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View only organization management role in sexual harassment

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Power is at the core of feminist theories of sexual harassment, though it has rarely been measured directly in terms of workplace authority. While popular characterizations portray male supervisors harassing female subordinates, power-threat theories suggest that women in authority may be more frequent targets.

This article analyzes longitudinal survey data and qualitative interviews from the Youth Development Study YDS to test View only organization management role in sexual harassment idea and to delineate why and how supervisory authority, gender non-conformity, and workplace sex ratios affect View only organization management role in sexual harassment. Relative to non-supervisors, female supervisors are more View only organization management role in sexual harassment to report harassing behaviors and to define their experiences as sexual harassment.

Though the term sexual harassment was not coined until the s Farleyformal organizational responses have since diffused rapidly Dobbin and Kelly ; Schultz Today, sexual harassment workshops, policies, and grievance procedures are standard View only organization management role View only organization management role in sexual harassment sexual harassment of the human resources landscape, while a robust scholarly literature ties harassment to gender inequalities Martin and other forms of workplace discrimination Lopez, Hodson, and Roscigno Power, at work and in the broader society, pervades each of these literatures and their accounts of harassment Berdahl a ; Rospenda, Richman, and Nawyn ; Welsh Yet, after three decades of scholarship, basic questions about whether and how workplace power affects harassment remain unanswered.

Much of the evidence relies on inconsistent measures, wide-ranging time frames, and narrowly focused samples. With rare exceptions e. In the absence of rigorous qualitative and View only organization management role in sexual harassment designs, the dynamics of gender, power, and harassment remain poorly understood. This paper uses quantitative and qualitative data from the Youth Development Study YDS to consider three hypotheses from an integrated feminist model of sexual harassment, testing whether supervisory authority, gender identity, and industry sex composition are linked to experiences of harassment.

Using strong statistical controls for individual differences, our quantitative models predict whether respondents report any harassing behaviors, the number of harassing behaviors they report, and whether they subjectively interpret their experiences as harassment. After establishing the basic empirical relations using survey data, we analyze qualitative interviews with YDS respondents to delineate and explain the processes underlying these relationships.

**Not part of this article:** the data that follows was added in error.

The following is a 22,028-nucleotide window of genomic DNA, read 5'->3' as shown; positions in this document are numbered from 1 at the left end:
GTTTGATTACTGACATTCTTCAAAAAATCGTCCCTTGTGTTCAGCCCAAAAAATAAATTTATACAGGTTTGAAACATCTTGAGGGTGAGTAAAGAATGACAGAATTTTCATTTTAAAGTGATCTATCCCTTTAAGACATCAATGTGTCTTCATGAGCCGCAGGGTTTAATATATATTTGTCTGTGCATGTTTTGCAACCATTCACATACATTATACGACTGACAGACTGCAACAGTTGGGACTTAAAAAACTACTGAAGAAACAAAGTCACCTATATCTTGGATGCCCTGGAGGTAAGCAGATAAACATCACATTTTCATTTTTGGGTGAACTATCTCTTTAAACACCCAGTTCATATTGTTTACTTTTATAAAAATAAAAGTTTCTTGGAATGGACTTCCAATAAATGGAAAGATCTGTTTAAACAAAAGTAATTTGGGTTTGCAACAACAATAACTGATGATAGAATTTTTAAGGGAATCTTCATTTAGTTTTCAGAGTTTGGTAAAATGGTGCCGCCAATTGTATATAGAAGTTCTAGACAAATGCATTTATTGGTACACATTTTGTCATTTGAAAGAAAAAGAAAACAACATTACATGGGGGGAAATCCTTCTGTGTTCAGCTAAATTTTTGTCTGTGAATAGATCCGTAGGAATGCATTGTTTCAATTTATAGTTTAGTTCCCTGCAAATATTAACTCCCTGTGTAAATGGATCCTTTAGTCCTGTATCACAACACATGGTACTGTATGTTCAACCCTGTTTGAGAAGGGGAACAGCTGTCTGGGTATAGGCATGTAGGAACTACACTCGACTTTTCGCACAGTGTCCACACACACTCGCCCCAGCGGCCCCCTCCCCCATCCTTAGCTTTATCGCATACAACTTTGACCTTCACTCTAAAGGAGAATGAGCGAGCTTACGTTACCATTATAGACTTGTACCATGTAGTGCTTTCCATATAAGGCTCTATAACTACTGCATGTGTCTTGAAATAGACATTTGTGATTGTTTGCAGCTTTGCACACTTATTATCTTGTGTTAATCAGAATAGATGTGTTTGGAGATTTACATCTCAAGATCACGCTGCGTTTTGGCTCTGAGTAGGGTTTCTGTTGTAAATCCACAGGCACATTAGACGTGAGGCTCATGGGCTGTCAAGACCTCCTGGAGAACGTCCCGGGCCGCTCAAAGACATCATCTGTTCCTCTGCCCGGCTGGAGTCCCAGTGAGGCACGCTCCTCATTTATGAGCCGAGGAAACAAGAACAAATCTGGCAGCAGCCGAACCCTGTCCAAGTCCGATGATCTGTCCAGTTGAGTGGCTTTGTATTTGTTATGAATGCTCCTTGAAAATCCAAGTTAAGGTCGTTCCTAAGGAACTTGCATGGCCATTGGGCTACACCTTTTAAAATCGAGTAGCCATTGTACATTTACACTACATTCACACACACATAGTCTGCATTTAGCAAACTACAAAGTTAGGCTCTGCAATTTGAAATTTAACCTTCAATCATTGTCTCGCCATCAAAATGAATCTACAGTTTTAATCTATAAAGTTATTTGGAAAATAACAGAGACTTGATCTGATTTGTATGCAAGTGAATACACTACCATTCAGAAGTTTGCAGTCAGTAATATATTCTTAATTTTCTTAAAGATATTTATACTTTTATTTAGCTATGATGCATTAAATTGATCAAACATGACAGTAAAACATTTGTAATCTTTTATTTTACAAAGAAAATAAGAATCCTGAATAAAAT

We View only View only organization management role in sexual harassment management role in sexual harassment situate both sets of results within theories of gender and power, and extant research on sexual harassment. Due, in part, to varying definitions and indicators, View only organization management role in sexual harassment estimates vary dramatically Welshleading many researchers to adopt a strategy of triangulation that considers multiple forms or measures e.

Feminist scholarship situates sexual harassment within broader patterns of discrimination, power, and privilege, linking harassment View only organization management role in sexual harassment sex-based inequality MacKinnon Quinn argues that other menrather than women, are often the intended audience of sexist gestures or comments. While men may be vulnerable to harassment if they are perceived as feminine DeSouza and Solberg ; Waldo, Berdahl, and Fitzgeraldwomen may be targeted if they challenge their subordinate position in the gender system.

Women holding authority positions thus offer an intriguing paradox for theory and research on sexual harassment, with scholars advancing two distinctive positions. Women supervisors, who hold authority over male co-workers, directly challenge the presumptive superiority of men. Women continue to be underrepresented in positions of authority or relegated to the lower rungs of management Elliott and Smith ; Gorman ; Kalev ; Reskin ; Reskin and McBrier In fact, women are unlikely to be promoted to management unless a sizeable proportion of women are already in place, highlighting the difficulty of gaining initial entry to such positions Cohen, View only organization management role in sexual harassment, and Haveman Taken together, these processes point to women supervisors as potential targets for harassment.

Maass and colleaguesfor example, find that male participants in a computer image-sharing task sent more pornographic and offensive images to females identifying as feminists than to females adhering to more traditional gender roles. Correspondingly, De Coster and colleagues find that females with View only organization management role in sexual harassment tenure, independent of age, were more likely to view sexual harassment as a problem for View only organization management role in sexual harassment at work, concluding that the practice is used instrumentally against powerful females who encroach on male territory.